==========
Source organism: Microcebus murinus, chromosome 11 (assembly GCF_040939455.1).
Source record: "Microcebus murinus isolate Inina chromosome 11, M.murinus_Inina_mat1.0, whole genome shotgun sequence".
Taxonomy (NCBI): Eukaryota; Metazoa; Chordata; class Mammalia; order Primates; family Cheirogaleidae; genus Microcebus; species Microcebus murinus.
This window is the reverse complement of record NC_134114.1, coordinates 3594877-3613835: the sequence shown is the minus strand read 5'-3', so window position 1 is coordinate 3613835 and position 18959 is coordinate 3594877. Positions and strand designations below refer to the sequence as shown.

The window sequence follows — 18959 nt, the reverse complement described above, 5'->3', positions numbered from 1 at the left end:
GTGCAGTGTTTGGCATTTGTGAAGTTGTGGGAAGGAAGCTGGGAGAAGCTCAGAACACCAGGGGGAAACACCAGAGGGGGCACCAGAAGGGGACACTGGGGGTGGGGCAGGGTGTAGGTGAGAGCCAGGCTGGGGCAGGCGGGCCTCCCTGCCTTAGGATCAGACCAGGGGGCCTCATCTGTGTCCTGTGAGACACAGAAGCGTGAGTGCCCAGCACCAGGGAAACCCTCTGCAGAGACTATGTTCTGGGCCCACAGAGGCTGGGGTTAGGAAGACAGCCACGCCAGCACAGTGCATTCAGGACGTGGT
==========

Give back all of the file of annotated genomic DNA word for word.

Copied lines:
Source organism: Microcebus murinus, chromosome 11 (assembly GCF_040939455.1).
Source record: "Microcebus murinus isolate Inina chromosome 11, M.murinus_Inina_mat1.0, whole genome shotgun sequence".
Taxonomy (NCBI): Eukaryota; Metazoa; Chordata; class Mammalia; order Primates; family Cheirogaleidae; genus Microcebus; species Microcebus murinus.
This window is the reverse complement of record NC_134114.1, coordinates 3594877-3613835: the sequence shown is the minus strand read 5'-3', so window position 1 is coordinate 3613835 and position 18959 is coordinate 3594877. Positions and strand designations below refer to the sequence as shown.

The window sequence follows — 18959 nt, the reverse complement described above, 5'->3', positions numbered from 1 at the left end:
GTGCAGTGTTTGGCATTTGTGAAGTTGTGGGAAGGAAGCTGGGAGAAGCTCAGAACACCAGGGGGAAACACCAGAGGGGGCACCAGAAGGGGACACTGGGGGTGGGGCAGGGTGTAGGTGAGAGCCAGGCTGGGGCAGGCGGGCCTCCCTGCCTTAGGATCAGACCAGGGGGCCTCATCTGTGTCCTGTGAGACACAGAAGCGTGAGTGCCCAGCACCAGGGAAACCCTCTGCAGAGACTATGTTCTGGGCCCACAGAGGCTGGGGTTAGGAAGACAGCCACGCCAGCACAGTGCATTCAGGACGTGGT